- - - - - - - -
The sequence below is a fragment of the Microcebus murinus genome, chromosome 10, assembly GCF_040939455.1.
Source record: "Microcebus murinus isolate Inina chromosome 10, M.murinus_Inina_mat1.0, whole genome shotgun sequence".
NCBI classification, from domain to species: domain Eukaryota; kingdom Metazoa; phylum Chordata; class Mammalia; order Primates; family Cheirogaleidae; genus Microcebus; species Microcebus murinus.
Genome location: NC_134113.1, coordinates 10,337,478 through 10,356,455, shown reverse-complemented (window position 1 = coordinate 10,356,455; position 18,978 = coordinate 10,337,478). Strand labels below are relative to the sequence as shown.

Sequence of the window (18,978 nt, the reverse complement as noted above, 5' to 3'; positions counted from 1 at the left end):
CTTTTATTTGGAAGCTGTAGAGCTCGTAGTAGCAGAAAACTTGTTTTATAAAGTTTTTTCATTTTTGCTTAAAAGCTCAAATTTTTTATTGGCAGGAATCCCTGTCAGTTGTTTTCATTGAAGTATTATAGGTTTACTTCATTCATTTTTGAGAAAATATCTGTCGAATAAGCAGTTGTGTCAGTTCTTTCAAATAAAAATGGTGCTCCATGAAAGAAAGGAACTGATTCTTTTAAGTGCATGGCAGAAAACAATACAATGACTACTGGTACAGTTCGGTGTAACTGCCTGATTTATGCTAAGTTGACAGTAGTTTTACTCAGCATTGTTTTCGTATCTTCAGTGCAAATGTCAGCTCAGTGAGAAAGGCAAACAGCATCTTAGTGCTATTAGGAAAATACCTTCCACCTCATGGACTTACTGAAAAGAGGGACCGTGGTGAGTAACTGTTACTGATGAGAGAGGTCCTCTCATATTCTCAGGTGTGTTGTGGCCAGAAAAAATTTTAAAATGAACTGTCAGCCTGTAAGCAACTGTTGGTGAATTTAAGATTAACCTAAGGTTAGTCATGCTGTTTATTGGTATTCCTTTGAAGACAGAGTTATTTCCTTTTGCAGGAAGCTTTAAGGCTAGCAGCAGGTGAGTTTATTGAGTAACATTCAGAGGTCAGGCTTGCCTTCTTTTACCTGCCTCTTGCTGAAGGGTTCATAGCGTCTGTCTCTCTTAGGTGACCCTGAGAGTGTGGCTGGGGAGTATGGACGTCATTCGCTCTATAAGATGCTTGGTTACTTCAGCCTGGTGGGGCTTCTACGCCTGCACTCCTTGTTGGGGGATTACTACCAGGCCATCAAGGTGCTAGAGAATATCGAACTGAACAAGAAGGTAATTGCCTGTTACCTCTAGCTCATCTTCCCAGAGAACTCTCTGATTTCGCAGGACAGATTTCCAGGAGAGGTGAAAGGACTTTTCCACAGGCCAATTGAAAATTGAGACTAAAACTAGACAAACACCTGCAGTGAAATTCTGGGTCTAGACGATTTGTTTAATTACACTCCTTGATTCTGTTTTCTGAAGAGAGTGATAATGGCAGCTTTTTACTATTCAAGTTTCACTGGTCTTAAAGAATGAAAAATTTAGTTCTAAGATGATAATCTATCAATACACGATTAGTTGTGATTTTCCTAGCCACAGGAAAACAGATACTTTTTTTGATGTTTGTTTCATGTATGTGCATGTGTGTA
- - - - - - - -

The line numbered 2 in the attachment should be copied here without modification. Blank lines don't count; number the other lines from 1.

Source record: "Microcebus murinus isolate Inina chromosome 10, M.murinus_Inina_mat1.0, whole genome shotgun sequence".